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A catering worker reached “the outer bounds” of protected speech with a vulgarity-laced Facebook post about a supervisor, but the U.S. Court of Appeals for the Second Circuit said the worker could not be fired for his action ( NLRB v. Pier Sixty, LLC , 2017 BL 131230, 2d Cir., No. 15-1841-ag, 4/21/17 ).
The April 21 court decision highlights the need for employers to carefully examine all of the circumstances before concluding that an employee’s social media outburst justifies disciplinary action.
Pier Sixty LLC argued that by lashing out at the supervisor and his family in a message that was accessible to the public, employee Hernan Perez lost the protection of federal labor law. The Second Circuit, however, backed the National Labor Relations Board’s decision that firing Perez was an unfair labor practice.
The NLRB found the employer tolerated profanity, and the board had substantial evidence that Perez was fired because of his union activity and complaints about supervisors abusing workers, Judge José A Cabranes wrote for the court.
The company was disappointed by the NLRB ruling and had hoped the Second Circuit would reject the board’s view of the case, Thomas V. Walsh of Jackson Lewis P.C. in White Plains, N.Y., told Bloomberg BNA April 21. The company is now “exploring our options,” said Walsh, who argued the appeal for Pier Sixty.
The incident occurred in in October 2011, according to the court. Perez became upset when assistant banquet manager Robert McSweeney chided employees in a “raised, harsh tone” about “chitchatting” among themselves as guests arrived at a catered event.
Perez stepped outdoors and used his mobile phone to post a message on Facebook that “Bob is such a NASTY MOTHER FUCKER don’t know how to talk to people!!!!!! Fuck his mother and his entire fucking family!!!! What a LOSER!!!! Vote YES for the UNION!!!!!!!”
The posting—two days before employees voted for union representation—was visible to Perez’s Facebook friends and anyone else who visited his Facebook page. Pier Sixty investigated the posting and fired Perez.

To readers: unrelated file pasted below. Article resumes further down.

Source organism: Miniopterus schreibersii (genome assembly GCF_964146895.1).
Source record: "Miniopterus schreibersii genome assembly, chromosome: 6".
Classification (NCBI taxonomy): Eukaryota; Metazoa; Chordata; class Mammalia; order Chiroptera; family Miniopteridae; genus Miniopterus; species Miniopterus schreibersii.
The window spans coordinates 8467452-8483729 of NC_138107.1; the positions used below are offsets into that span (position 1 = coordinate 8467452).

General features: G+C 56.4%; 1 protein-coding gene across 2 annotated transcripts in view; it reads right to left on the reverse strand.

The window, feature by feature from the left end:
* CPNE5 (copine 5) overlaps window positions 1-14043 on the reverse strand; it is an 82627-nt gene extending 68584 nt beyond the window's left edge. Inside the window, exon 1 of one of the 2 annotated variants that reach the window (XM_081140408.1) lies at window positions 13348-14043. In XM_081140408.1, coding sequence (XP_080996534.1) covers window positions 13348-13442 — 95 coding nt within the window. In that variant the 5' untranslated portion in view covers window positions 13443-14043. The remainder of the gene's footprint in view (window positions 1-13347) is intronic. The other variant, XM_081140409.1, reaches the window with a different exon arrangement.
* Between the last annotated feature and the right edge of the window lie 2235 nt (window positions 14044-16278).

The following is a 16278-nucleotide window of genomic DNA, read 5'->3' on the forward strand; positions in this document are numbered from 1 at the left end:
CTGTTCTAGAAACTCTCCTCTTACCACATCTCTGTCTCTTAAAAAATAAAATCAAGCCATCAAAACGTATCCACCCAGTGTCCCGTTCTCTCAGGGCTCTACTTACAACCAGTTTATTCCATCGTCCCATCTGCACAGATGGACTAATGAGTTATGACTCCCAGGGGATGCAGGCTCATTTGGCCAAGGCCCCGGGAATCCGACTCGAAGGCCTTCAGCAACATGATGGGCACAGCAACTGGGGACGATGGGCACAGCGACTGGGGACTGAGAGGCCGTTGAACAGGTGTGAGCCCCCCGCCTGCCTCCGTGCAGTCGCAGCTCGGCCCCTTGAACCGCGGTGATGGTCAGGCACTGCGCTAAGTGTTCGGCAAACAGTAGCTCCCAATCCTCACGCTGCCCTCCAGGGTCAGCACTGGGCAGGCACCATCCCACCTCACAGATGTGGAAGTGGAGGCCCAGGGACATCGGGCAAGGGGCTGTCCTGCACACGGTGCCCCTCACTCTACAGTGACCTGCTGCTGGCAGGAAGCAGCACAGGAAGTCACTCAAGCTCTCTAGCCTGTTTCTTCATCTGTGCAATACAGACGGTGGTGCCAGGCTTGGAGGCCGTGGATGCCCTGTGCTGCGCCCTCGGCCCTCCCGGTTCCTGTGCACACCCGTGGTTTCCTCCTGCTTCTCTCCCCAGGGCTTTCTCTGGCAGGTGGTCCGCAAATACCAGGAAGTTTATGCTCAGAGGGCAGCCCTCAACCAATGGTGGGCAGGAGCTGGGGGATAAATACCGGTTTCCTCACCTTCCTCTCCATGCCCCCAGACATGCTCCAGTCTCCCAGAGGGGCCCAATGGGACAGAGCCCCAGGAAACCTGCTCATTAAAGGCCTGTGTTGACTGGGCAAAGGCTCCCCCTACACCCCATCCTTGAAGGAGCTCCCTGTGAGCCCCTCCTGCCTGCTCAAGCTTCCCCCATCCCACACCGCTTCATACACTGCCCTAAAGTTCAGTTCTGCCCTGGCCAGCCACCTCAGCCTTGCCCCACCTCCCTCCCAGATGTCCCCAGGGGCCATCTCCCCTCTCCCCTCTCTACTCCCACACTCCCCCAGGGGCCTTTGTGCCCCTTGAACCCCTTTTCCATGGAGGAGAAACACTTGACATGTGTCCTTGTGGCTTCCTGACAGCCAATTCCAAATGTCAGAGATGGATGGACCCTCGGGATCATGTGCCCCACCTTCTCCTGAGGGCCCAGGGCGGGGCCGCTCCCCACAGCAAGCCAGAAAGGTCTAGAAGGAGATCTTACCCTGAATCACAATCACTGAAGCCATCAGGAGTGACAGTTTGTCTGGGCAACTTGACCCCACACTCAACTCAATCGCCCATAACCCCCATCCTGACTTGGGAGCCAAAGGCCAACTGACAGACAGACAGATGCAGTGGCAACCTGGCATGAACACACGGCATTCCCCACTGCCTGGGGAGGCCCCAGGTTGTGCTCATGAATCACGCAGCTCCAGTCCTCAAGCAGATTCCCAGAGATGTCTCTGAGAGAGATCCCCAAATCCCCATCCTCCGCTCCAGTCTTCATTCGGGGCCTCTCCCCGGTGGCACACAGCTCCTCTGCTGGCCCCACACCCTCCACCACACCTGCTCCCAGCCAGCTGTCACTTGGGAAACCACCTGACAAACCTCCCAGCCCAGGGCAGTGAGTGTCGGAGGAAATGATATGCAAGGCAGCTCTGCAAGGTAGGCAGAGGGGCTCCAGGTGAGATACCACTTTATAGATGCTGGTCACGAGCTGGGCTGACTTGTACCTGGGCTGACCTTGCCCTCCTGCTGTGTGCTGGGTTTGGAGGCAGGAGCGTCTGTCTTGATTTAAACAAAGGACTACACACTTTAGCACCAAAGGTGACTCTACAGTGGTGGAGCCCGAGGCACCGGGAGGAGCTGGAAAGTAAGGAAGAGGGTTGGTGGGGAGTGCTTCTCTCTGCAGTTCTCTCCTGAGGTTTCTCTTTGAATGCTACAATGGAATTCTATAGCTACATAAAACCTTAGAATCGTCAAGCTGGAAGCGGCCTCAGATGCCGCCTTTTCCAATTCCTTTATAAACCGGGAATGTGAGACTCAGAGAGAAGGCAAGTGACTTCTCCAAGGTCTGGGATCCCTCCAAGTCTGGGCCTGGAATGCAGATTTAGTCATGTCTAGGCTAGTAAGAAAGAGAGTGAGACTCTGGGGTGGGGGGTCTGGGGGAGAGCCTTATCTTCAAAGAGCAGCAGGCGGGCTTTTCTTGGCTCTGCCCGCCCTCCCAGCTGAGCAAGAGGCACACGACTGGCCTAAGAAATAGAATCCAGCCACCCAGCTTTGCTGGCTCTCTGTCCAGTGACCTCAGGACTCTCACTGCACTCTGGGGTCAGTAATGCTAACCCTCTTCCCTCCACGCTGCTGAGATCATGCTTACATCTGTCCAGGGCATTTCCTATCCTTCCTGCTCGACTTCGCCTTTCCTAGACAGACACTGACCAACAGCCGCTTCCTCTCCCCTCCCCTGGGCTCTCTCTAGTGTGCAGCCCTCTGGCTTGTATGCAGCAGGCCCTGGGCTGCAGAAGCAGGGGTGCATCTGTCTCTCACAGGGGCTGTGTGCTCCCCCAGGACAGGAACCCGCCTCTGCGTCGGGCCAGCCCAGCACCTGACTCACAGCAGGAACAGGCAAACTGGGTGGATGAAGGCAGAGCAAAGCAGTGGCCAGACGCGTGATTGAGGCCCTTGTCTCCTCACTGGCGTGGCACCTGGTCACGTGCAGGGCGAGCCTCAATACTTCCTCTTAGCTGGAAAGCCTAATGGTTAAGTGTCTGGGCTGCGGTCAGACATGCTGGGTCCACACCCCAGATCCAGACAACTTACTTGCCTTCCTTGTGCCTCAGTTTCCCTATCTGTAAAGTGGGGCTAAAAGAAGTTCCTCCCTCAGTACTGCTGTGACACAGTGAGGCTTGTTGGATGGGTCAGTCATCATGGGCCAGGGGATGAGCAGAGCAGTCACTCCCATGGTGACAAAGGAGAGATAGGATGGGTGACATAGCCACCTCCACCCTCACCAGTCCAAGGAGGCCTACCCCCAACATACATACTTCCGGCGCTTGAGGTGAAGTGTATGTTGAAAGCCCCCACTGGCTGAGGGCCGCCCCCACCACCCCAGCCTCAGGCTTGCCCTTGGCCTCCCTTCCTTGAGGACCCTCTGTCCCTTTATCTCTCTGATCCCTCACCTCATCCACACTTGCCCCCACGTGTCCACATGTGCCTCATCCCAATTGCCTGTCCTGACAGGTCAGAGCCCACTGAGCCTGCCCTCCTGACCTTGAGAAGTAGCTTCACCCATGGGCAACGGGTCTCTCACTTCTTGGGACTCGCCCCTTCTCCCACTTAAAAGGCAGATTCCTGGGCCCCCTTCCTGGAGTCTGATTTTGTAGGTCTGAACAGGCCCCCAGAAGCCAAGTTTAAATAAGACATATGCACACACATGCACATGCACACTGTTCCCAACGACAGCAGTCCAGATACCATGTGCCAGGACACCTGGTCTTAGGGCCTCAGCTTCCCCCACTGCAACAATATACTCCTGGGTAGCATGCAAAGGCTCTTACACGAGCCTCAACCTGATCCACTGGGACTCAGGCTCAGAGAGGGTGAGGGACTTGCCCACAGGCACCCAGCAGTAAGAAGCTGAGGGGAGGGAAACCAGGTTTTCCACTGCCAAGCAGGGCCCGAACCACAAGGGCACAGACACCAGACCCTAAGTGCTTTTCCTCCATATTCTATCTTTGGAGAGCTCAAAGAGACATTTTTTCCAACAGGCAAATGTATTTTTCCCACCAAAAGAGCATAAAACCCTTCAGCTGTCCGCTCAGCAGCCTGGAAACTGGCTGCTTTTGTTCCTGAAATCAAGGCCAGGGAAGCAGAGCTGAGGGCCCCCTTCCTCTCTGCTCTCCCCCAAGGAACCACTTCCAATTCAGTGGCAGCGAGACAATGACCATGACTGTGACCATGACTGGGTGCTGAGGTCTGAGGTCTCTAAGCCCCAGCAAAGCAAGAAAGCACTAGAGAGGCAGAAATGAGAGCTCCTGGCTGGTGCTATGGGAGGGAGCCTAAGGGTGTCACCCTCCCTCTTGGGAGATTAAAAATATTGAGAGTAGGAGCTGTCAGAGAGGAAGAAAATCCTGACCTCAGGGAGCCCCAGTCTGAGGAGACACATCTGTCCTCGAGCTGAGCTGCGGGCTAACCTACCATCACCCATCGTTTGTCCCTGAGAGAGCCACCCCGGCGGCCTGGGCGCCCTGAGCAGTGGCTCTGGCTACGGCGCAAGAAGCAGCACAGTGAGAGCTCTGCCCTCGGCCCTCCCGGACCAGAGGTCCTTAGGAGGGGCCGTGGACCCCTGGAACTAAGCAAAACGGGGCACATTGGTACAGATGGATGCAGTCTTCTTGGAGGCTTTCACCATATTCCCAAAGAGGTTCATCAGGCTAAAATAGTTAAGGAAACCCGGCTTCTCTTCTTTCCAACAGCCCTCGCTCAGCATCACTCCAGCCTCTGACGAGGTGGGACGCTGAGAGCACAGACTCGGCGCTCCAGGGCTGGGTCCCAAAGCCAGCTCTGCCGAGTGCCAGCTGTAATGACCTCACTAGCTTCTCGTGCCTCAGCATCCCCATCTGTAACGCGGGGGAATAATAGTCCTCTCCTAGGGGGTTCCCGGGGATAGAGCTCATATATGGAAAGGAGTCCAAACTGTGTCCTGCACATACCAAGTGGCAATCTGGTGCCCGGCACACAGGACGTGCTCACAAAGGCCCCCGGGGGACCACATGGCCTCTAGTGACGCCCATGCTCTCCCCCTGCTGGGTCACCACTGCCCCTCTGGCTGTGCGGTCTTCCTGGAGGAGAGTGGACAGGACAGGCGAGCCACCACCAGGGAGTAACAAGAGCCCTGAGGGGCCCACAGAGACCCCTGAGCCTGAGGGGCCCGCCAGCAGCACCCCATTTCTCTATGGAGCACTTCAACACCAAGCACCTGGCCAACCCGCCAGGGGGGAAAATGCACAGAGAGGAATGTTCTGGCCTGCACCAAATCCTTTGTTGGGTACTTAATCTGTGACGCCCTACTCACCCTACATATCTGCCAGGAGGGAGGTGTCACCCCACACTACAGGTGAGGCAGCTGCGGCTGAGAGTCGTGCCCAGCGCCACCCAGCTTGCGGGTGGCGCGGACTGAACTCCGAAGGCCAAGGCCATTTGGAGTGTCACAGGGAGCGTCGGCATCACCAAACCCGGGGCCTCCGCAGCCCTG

The NLRB found that Perez was illegally fired for a Facebook posting that was “distasteful” but legally protected.
Cabranes said the board used a “totality of the circumstances” analysis that is “amorphous” and may not adequately account for an employer’s legitimate interests. But Pier Sixty didn’t object to the test, Cabranes said, and the appeals court didn’t question it.
Pier Sixty argued that whatever legal test is applied, Perez’s conduct went too far, but the court disagreed.
The court noted, however, that supervisors screamed obscenities at workers and did not fire employees for using offensive language. Cabranes acknowledged “a Facebook post may be visible to the whole world,” but he said Perez’s outburst did not occur “in the immediate presence of customers,” and it did not disrupt any catering events.
Pier Sixty failed to show Perez’s online conduct was egregious enough to forfeit the protection of the National Labor Relations Act, Cabranes said.
Judges Amalya L. Kearse and Denny Chin joined in the opinion.
NLRB attorney Amy H. Ginn in Washington argued for the board.
To contact the reporter on this story: Lawrence E. Dubé in Washington at email@example.com
Text of the opinion is available at http://www.bloomberglaw.com/public/document/NATIONAL_LABOR_RELATIONS_BOARD_PetitionerCrossRespondent_v_PIER_S.
Copyright © 2017 The Bureau of National Affairs, Inc. All Rights Reserved.
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